Cough18 (24.7)3 (14.3)15 (28.8)0.241
Hypersalivation17 (23.3)1 (4.8)16 (30.8)0.017
Neuropathic pain16 (22.2)3 (14.3)13 (25.5)0.365
Myoclonia15 (20.3)1 (4.8)14 (26.4)0.053
Infection14 (19.2)4 (19.0)10 (19.2)1.000
Sweating14 (19.2)1 (4.8)13 (25.0)0.092
Fatigue13 (17.8)8 (38.1)5 (9.6)0.007
Visceral pain11 (15.5)4 (19.0)7 (14.0)0.721
Wound11 (15.1)4 (19.0)7 (13.5)0.719
Urinary retention9 (12.3)4 (19.0)5 (9.6)0.269
Fever9 (12.2)5 (23.8)4 (7.5)0.107
Diarrhea8 (11.0)4 (19.0)4 (7.7)0.216
Other b16511
a Fisher’s exact test; b Other: hypothermia, dry mouth, edema, itching; * result is significant after Bonferroni-Holm correction.
Table 5. Clinical characteristics of cancer and non-cancer patients.
Table 5. Clinical characteristics of cancer and non-cancer patients.
CharacteristicsAll PatientsCancer PatientsNon-Cancer Patients
Mean (SD)RangeMean (SD)RangeMean (SD)Rangep-Value a
Number of medication (permanent therapy)3.80 (2.48)0–123.33 (2.13)0–74.00 (2.61)0–120.305
Number of medication (on demand medication)2.44 (2.02)0–122.24 (1.58)0–72.52 (2.19)0–120.595
Medical technologyn%n%n%p-Value b
Any feeding tube4357.314.84277.8<0.001 *
Nasogastric tube1520.014.81425.9
Gastro-or jejunost. tube2938.700.02953.7
Central venous catheter1520.01152.447.4<0.001 *
Any ventilation1114.700.01120.40.028
Invasive ventilation68.000.0611.1
Noninvasive ventilation56.700.059.3
Oxygen2533.314.82444.40.003 *
VP/VA shunt34.029.511.90.188
Other therapy than medication5168.0942.94277.80.008 *
Occupational therapy1824.029.51629.6
Speech therapy1013.300.01018.5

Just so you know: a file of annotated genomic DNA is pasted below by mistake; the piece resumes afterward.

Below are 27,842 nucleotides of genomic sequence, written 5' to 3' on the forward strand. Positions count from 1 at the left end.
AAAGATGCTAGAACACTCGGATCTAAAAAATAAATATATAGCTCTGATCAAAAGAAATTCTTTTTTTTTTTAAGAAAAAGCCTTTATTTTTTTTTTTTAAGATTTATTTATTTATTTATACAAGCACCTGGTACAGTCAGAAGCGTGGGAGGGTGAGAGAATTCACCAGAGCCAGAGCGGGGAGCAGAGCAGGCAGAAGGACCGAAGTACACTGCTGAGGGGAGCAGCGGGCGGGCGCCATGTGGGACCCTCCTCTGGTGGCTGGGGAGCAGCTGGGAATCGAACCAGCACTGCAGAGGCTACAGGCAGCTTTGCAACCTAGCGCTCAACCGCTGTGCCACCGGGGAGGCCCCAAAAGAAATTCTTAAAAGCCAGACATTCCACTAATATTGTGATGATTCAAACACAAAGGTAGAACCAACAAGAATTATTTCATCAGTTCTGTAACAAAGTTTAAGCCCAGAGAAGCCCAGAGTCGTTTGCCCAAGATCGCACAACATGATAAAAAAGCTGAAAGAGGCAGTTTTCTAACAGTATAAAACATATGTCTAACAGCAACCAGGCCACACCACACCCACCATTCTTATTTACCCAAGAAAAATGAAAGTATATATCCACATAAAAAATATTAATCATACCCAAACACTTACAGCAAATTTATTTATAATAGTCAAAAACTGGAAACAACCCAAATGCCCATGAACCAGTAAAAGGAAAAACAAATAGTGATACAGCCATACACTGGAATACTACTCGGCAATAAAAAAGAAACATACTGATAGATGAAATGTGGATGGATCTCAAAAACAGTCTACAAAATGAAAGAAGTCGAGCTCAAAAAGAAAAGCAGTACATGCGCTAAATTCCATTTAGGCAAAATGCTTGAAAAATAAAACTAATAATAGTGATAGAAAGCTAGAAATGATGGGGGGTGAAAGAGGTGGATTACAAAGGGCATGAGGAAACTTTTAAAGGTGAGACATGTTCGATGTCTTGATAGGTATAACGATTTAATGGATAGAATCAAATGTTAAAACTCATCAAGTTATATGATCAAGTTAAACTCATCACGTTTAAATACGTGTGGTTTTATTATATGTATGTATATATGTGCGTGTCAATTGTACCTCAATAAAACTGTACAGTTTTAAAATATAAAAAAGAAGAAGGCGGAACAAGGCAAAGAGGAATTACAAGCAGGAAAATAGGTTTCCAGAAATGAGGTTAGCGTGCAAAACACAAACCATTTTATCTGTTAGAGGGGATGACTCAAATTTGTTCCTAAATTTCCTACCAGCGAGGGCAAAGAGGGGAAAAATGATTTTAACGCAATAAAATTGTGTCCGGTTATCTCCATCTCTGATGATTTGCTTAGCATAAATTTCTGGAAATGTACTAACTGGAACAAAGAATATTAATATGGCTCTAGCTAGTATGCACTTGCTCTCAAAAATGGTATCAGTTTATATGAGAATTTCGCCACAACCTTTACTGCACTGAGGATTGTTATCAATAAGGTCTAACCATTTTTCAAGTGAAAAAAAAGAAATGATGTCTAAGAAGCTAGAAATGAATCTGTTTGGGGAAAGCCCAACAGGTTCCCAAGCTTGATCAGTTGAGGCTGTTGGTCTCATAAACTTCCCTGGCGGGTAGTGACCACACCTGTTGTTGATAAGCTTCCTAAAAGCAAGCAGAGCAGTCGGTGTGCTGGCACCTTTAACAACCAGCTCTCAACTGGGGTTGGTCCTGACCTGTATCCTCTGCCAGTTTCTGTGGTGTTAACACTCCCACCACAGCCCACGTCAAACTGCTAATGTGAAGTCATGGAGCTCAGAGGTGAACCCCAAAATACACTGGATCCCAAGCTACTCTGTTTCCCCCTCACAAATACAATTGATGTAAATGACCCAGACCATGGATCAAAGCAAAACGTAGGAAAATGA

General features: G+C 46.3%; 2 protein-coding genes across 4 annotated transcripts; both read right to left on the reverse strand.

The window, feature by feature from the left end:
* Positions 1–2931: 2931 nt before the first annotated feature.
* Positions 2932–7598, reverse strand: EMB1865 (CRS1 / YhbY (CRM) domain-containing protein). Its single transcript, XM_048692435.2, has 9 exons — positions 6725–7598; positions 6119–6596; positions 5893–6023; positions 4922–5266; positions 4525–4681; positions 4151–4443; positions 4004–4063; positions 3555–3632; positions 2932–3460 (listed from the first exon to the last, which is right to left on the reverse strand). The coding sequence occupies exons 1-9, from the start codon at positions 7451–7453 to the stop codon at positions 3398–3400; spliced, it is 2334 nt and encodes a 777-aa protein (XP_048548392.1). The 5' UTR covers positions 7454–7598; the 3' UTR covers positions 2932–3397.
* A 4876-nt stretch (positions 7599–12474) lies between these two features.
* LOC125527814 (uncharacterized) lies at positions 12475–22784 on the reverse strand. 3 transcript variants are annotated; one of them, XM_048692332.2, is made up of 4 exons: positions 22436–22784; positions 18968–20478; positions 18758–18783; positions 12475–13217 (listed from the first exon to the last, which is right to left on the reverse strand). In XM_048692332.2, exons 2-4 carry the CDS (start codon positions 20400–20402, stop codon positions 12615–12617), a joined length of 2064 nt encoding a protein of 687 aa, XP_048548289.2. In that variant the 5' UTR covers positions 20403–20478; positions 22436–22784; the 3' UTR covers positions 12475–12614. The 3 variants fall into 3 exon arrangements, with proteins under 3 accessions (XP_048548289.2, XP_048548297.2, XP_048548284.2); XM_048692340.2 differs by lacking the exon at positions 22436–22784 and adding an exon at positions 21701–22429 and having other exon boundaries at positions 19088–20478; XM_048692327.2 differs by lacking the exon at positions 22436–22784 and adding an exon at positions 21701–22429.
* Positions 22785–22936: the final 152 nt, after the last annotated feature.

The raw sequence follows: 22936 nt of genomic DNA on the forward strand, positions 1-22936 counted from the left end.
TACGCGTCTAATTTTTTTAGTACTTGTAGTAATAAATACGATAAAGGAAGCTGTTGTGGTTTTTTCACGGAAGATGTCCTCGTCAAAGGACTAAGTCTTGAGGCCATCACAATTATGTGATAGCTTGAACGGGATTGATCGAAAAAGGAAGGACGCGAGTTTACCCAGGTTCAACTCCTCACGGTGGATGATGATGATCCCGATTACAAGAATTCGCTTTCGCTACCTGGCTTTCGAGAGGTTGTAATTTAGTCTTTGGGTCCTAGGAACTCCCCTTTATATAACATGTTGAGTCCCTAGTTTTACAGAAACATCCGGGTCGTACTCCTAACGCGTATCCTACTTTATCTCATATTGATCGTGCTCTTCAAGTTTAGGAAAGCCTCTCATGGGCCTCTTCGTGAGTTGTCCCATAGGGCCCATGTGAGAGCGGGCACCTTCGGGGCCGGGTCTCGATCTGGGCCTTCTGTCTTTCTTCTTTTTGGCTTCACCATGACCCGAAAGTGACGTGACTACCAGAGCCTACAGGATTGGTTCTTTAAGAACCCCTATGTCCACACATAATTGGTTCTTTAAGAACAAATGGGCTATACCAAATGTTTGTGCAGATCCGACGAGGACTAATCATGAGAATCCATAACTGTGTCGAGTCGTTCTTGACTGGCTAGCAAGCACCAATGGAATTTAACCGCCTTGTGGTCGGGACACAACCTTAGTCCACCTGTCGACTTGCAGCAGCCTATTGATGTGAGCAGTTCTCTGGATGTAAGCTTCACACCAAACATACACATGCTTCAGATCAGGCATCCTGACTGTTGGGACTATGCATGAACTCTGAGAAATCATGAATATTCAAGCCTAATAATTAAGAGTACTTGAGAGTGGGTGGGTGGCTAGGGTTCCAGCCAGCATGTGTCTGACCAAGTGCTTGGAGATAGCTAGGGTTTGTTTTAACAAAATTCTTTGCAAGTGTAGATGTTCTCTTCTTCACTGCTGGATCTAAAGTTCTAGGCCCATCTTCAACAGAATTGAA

Music therapy56.700.059.3
Art therapy11.300.011.9
at-Test; b Fisher’s exact test; * result is significant after Bonferroni-Holm correction; SD, standard deviation; VP/VA, ventriculoperitoneal/ventriculoatrial.
Table 6. Medication of cancer and non-cancer patients.
Table 6. Medication of cancer and non-cancer patients.
All PatientsCancer PatientsNon-Cancer Patients
n%n%n%p-Value a
Permanent medication701002110049100
Strong Opioid1521.4838.1714.30.053
Muscle Relaxants1115.700.01122.40.027
Antiemetics710.0628.612.00.002 *
Mild Opioids34.314.824.11.000
On demand medication701002110049100
Strong Opioid2231.01152.41122.00.023
Antiemetics1521.41047.6510.20.001 *
Mild Opioid45.714.836.11.000
a Chi-square test; * result is significant after Bonferroni-Holm correction.

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Nolte-Buchholtz, S.; Zernikow, B.; Wager, J. Pediatric Patients Receiving Specialized Palliative Home Care According to German Law: A Prospective Multicenter Cohort Study. Children 2018, 5, 66.

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Nolte-Buchholtz S, Zernikow B, Wager J. Pediatric Patients Receiving Specialized Palliative Home Care According to German Law: A Prospective Multicenter Cohort Study. Children. 2018; 5(6):66.

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Nolte-Buchholtz, Silke, Boris Zernikow, and Julia Wager. 2018. "Pediatric Patients Receiving Specialized Palliative Home Care According to German Law: A Prospective Multicenter Cohort Study" Children 5, no. 6: 66.